But, of course, those back home have been known to be quick to turn on him, too.
Montgomerie was born in Troon. (He was once dubbed "The Goon from Troon.") It's where he hit his first golf shots, where he was married and where his father, James, became secretary at Royal Troon Golf Club. There is a practice course next to the famous Troon links where Monty hit his first shots.
Montgomerie's family moved to England before he was 5, but later, his father took on the Troon post. And after Monty returned from college in the United States -- at Houston Baptist -- he settled in Troon, where he met his first wife, Eimear.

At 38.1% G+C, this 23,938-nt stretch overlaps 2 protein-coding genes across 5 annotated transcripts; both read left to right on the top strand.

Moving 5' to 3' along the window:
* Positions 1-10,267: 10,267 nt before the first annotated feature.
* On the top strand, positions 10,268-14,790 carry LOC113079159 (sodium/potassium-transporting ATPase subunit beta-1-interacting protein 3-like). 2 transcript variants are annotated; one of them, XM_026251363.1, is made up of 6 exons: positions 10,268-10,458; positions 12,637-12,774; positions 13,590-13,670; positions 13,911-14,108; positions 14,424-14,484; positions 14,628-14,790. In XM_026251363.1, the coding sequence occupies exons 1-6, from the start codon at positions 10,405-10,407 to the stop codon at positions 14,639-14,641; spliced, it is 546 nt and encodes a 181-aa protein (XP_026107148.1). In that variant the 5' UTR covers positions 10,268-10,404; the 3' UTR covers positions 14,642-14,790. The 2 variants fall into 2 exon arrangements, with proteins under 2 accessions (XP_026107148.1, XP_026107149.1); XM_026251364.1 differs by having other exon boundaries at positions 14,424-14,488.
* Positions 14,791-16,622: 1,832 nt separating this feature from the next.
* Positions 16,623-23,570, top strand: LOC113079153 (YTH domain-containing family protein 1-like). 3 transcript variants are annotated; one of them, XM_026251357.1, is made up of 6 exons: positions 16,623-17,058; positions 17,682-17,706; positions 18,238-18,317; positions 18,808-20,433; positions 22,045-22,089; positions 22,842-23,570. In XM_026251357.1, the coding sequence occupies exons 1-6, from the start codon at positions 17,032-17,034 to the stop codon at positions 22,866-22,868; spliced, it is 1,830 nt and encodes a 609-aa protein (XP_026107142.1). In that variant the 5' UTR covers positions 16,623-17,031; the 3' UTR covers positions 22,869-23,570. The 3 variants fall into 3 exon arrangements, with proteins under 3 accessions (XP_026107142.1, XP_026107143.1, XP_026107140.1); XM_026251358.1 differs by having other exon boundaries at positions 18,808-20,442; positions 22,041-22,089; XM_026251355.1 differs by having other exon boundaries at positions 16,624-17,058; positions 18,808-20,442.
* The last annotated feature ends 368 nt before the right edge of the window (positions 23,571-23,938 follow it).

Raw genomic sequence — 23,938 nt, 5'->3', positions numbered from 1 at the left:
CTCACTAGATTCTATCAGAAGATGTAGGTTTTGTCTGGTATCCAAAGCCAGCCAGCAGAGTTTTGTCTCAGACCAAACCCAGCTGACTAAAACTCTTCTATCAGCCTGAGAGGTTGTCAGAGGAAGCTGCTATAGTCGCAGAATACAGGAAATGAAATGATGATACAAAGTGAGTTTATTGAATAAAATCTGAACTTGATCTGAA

The couple had three children, but after 14 years, they went through a very public split in 2004. The British tabloids had a field day with the story, linking Eimear to actor Hugh Grant while chronicling Monty's misery. It would have been easy for him to retreat, and his game did fall off dramatically. For the first time since 1990, he was not exempt for that year's Open -- so he endured qualifying but still managed to make the field.
"I think time is a healer, and you get on with things, and that's what I've got to do," he said at the time. And Monty -- who remarried last year -- did. (He tied the knot with Gaynor Knowles, the widow of a furniture tycoon.)
Monty was chosen for the 2004 European Ryder Cup team by captain Langer and ended up holing the clinching putt in a rout over the Americans.